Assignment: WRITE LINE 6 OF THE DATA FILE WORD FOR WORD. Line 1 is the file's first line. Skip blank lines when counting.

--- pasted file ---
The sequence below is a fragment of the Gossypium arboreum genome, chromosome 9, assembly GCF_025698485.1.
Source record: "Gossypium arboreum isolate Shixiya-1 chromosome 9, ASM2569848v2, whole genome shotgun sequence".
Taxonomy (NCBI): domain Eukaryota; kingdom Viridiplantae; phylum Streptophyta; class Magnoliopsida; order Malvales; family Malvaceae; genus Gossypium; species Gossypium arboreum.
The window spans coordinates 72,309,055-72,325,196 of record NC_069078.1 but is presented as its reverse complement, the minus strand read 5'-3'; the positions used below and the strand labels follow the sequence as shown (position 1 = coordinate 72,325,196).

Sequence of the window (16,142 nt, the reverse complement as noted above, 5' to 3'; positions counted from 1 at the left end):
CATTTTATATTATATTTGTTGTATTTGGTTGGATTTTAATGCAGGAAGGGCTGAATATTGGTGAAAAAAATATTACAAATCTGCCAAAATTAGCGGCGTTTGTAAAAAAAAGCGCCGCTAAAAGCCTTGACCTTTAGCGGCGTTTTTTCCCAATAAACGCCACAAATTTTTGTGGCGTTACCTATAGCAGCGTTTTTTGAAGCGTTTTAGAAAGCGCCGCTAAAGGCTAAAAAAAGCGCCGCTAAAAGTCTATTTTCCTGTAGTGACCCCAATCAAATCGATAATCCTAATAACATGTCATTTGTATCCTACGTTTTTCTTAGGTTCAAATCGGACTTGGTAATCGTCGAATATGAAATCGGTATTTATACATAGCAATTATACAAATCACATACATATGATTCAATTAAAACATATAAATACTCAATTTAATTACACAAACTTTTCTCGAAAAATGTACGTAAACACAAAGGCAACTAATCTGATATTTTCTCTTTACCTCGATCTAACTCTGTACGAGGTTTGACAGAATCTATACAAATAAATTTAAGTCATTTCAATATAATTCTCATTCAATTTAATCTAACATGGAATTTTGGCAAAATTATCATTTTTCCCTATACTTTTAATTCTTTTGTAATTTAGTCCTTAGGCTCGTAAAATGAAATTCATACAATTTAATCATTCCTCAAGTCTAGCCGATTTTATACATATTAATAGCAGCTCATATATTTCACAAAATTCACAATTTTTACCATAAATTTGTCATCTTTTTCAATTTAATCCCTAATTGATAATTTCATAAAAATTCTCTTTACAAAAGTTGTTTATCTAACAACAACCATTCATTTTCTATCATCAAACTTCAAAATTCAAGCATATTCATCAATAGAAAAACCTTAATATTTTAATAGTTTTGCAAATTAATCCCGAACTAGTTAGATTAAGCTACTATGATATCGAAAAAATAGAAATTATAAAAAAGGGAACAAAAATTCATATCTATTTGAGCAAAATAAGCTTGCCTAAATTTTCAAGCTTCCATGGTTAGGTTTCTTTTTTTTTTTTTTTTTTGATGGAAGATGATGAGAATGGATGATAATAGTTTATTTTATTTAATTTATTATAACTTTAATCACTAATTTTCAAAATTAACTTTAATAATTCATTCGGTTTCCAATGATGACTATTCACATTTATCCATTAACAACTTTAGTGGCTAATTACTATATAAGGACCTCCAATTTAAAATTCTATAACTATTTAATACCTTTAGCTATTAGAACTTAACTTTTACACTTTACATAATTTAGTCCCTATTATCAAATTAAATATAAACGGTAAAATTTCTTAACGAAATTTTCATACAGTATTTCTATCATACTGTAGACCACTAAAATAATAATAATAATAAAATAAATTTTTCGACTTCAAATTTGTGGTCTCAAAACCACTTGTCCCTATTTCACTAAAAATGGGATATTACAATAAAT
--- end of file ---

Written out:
CATTTTATATTATATTTGTTGTATTTGGTTGGATTTTAATGCAGGAAGGGCTGAATATTGGTGAAAAAAATATTACAAATCTGCCAAAATTAGCGGCGTTTGTAAAAAAAAGCGCCGCTAAAAGCCTTGACCTTTAGCGGCGTTTTTTCCCAATAAACGCCACAAATTTTTGTGGCGTTACCTATAGCAGCGTTTTTTGAAGCGTTTTAGAAAGCGCCGCTAAAGGCTAAAAAAAGCGCCGCTAAAAGTCTATTTTCCTGTAGTGACCCCAATCAAATCGATAATCCTAATAACATGTCATTTGTATCCTACGTTTTTCTTAGGTTCAAATCGGACTTGGTAATCGTCGAATATGAAATCGGTATTTATACATAGCAATTATACAAATCACATACATATGATTCAATTAAAACATATAAATACTCAATTTAATTACACAAACTTTTCTCGAAAAATGTACGTAAACACAAAGGCAACTAATCTGATATTTTCTCTTTACCTCGATCTAACTCTGTACGAGGTTTGACAGAATCTATACAAATAAATTTAAGTCATTTCAATATAATTCTCATTCAATTTAATCTAACATGGAATTTTGGCAAAATTATCATTTTTCCCTATACTTTTAATTCTTTTGTAATTTAGTCCTTAGGCTCGTAAAATGAAATTCATACAATTTAATCATTCCTCAAGTCTAGCCGATTTTATACATATTAATAGCAGCTCATATATTTCACAAAATTCACAATTTTTACCATAAATTTGTCATCTTTTTCAATTTAATCCCTAATTGATAATTTCATAAAAATTCTCTTTACAAAAGTTGTTTATCTAACAACAACCATTCATTTTCTATCATCAAACTTCAAAATTCAAGCATATTCATCAATAGAAAAACCTTAATATTTTAATAGTTTTGCAAATTAATCCCGAACTAGTTAGATTAAGCTACTATGATATCGAAAAAATAGAAATTATAAAAAAGGGAACAAAAATTCATATCTATTTGAGCAAAATAAGCTTGCCTAAATTTTCAAGCTTCCATGGTTAGGTTTCTTTTTTTTTTTTTTTTTTGATGGAAGATGATGAGAATGGATGATAATAGTTTATTTTATTTAATTTATTATAACTTTAATCACTAATTTTCAAAATTAACTTTAATAATTCATTCGGTTTCCAATGATGACTATTCACATTTATCCATTAACAACTTTAGTGGCTAATTACTATATAAGGACCTCCAATTTAAAATTCTATAACTATTTAATACCTTTAGCTATTAGAACTTAACTTTTACACTTTACATAATTTAGTCCCTATTATCAAATTAAATATAAACGGTAAAATTTCTTAACGAAATTTTCATACAGTATTTCTATCATACTGTAGACCACTAAAATAATAATAATAATAAAATAAATTTTTCGACTTCAAATTTGTGGTCTCAAAACCACTTGTCCCTATTTCACTAAAAATGGGATATTACAATAAAT